- Come into the mastering session with an idea of how you would like your project presented- song order, segues, crossfades, any extra editing that may be needed.
- Come to the mastering session with your original masters, and do the final sequencing in the mastering room. Digital glitches and other errors can be introduced during copying, and the time it takes to sequence in the mastering room is minimal compared to the time it takes to find the source of pops, ticks or other glitches. (It’s also a good idea to bring some alternate mixes- vocals up/ down, etc.)
- Leave your mastering engineer some room to work. That means not pre-mastering your mixes before your engineer sees them. Best results are obtained from 24-bit or higher files whose peaks are -4 to -6 db below 0dbfs. Your mixes should not be compressed, limited, or EQ’d on the stereo mix buss, and do not “normalize” or dither. (If you feel your mixes need these “fixes” before they leave your studio, you are probably not through mixing yet.)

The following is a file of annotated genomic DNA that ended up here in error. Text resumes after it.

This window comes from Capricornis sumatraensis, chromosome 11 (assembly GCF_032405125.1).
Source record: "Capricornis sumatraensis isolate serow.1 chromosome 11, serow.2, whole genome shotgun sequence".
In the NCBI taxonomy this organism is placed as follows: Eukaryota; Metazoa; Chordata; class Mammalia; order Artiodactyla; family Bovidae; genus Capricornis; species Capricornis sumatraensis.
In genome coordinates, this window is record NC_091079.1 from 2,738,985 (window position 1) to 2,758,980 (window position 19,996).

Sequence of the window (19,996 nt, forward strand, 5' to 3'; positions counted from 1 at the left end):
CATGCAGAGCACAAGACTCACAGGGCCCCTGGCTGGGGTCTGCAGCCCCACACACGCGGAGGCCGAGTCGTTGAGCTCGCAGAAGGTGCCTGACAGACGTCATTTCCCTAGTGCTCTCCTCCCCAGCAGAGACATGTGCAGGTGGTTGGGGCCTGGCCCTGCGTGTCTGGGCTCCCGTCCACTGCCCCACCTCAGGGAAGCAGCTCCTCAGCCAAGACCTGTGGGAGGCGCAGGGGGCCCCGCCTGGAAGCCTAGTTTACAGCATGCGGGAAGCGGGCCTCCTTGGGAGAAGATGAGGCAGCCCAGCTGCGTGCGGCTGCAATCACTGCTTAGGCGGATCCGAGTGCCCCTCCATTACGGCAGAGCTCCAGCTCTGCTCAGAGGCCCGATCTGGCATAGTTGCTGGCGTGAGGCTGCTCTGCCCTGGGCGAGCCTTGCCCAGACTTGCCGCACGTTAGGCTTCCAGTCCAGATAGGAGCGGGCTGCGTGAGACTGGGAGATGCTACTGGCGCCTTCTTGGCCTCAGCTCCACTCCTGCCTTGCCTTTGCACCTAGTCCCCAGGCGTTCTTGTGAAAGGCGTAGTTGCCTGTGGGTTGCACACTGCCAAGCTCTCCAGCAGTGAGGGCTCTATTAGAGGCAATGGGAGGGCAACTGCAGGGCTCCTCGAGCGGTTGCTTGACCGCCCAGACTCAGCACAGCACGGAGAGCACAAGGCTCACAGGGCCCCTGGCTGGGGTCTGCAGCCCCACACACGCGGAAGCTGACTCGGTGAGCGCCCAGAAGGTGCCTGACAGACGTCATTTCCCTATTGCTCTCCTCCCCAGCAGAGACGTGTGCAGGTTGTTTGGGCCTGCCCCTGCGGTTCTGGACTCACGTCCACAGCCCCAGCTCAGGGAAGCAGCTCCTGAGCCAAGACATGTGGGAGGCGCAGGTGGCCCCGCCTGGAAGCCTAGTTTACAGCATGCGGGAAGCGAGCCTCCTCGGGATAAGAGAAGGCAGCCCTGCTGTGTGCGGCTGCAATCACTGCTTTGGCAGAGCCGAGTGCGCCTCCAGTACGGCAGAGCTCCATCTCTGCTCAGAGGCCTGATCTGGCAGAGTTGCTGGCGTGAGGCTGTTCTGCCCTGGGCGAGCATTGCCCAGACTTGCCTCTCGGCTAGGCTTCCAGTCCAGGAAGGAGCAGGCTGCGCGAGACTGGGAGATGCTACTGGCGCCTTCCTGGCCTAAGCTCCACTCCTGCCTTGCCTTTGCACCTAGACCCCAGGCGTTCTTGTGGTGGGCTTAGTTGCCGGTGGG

- The best sources for digital mastering are, in order of
- 24-bit (or higher) digital audio files, at the sampling rate and bit depth of your original session. These can be supplied on a DATA CD or DVD (Audio CDs present their own set of issues, and are not really a “preferred” source), a hard drive or flash drive, or via internet transfer. (The best way to do that is on this site, here).
- 16-bit data files.
- DAT tape.
- Audio CDs.
- Other sources (including analog tape) can be accommodated by special arrangement.
- Most importantly: Before finishing your project, DO call for a free consultation! A little planning can be a tremendous help in achieving the final result that you want for your project.